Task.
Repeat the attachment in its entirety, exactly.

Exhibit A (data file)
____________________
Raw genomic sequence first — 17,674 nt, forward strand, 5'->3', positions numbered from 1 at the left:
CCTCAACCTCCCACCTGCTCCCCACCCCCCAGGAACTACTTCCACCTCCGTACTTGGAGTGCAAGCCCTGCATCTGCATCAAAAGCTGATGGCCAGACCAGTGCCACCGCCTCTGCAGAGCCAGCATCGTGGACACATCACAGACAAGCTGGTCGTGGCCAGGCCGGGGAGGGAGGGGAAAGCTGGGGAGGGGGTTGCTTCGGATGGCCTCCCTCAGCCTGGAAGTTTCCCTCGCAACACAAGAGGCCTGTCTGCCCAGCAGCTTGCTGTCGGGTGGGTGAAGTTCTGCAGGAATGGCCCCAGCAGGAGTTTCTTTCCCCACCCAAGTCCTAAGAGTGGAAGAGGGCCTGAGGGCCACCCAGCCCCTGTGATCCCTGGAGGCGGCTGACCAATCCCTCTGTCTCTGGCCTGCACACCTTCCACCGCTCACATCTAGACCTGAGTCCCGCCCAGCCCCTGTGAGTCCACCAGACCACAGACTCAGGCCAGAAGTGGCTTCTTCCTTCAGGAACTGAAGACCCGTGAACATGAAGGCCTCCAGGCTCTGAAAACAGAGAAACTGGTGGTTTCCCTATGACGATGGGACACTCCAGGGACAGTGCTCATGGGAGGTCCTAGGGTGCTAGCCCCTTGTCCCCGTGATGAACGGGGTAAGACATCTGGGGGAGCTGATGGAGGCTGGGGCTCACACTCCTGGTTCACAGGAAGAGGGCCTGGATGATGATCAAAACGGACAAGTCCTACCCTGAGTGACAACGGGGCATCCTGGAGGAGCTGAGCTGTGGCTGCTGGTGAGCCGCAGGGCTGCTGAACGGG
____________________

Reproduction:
Raw genomic sequence first — 17,674 nt, forward strand, 5'->3', positions numbered from 1 at the left:
CCTCAACCTCCCACCTGCTCCCCACCCCCCAGGAACTACTTCCACCTCCGTACTTGGAGTGCAAGCCCTGCATCTGCATCAAAAGCTGATGGCCAGACCAGTGCCACCGCCTCTGCAGAGCCAGCATCGTGGACACATCACAGACAAGCTGGTCGTGGCCAGGCCGGGGAGGGAGGGGAAAGCTGGGGAGGGGGTTGCTTCGGATGGCCTCCCTCAGCCTGGAAGTTTCCCTCGCAACACAAGAGGCCTGTCTGCCCAGCAGCTTGCTGTCGGGTGGGTGAAGTTCTGCAGGAATGGCCCCAGCAGGAGTTTCTTTCCCCACCCAAGTCCTAAGAGTGGAAGAGGGCCTGAGGGCCACCCAGCCCCTGTGATCCCTGGAGGCGGCTGACCAATCCCTCTGTCTCTGGCCTGCACACCTTCCACCGCTCACATCTAGACCTGAGTCCCGCCCAGCCCCTGTGAGTCCACCAGACCACAGACTCAGGCCAGAAGTGGCTTCTTCCTTCAGGAACTGAAGACCCGTGAACATGAAGGCCTCCAGGCTCTGAAAACAGAGAAACTGGTGGTTTCCCTATGACGATGGGACACTCCAGGGACAGTGCTCATGGGAGGTCCTAGGGTGCTAGCCCCTTGTCCCCGTGATGAACGGGGTAAGACATCTGGGGGAGCTGATGGAGGCTGGGGCTCACACTCCTGGTTCACAGGAAGAGGGCCTGGATGATGATCAAAACGGACAAGTCCTACCCTGAGTGACAACGGGGCATCCTGGAGGAGCTGAGCTGTGGCTGCTGGTGAGCCGCAGGGCTGCTGAACGGG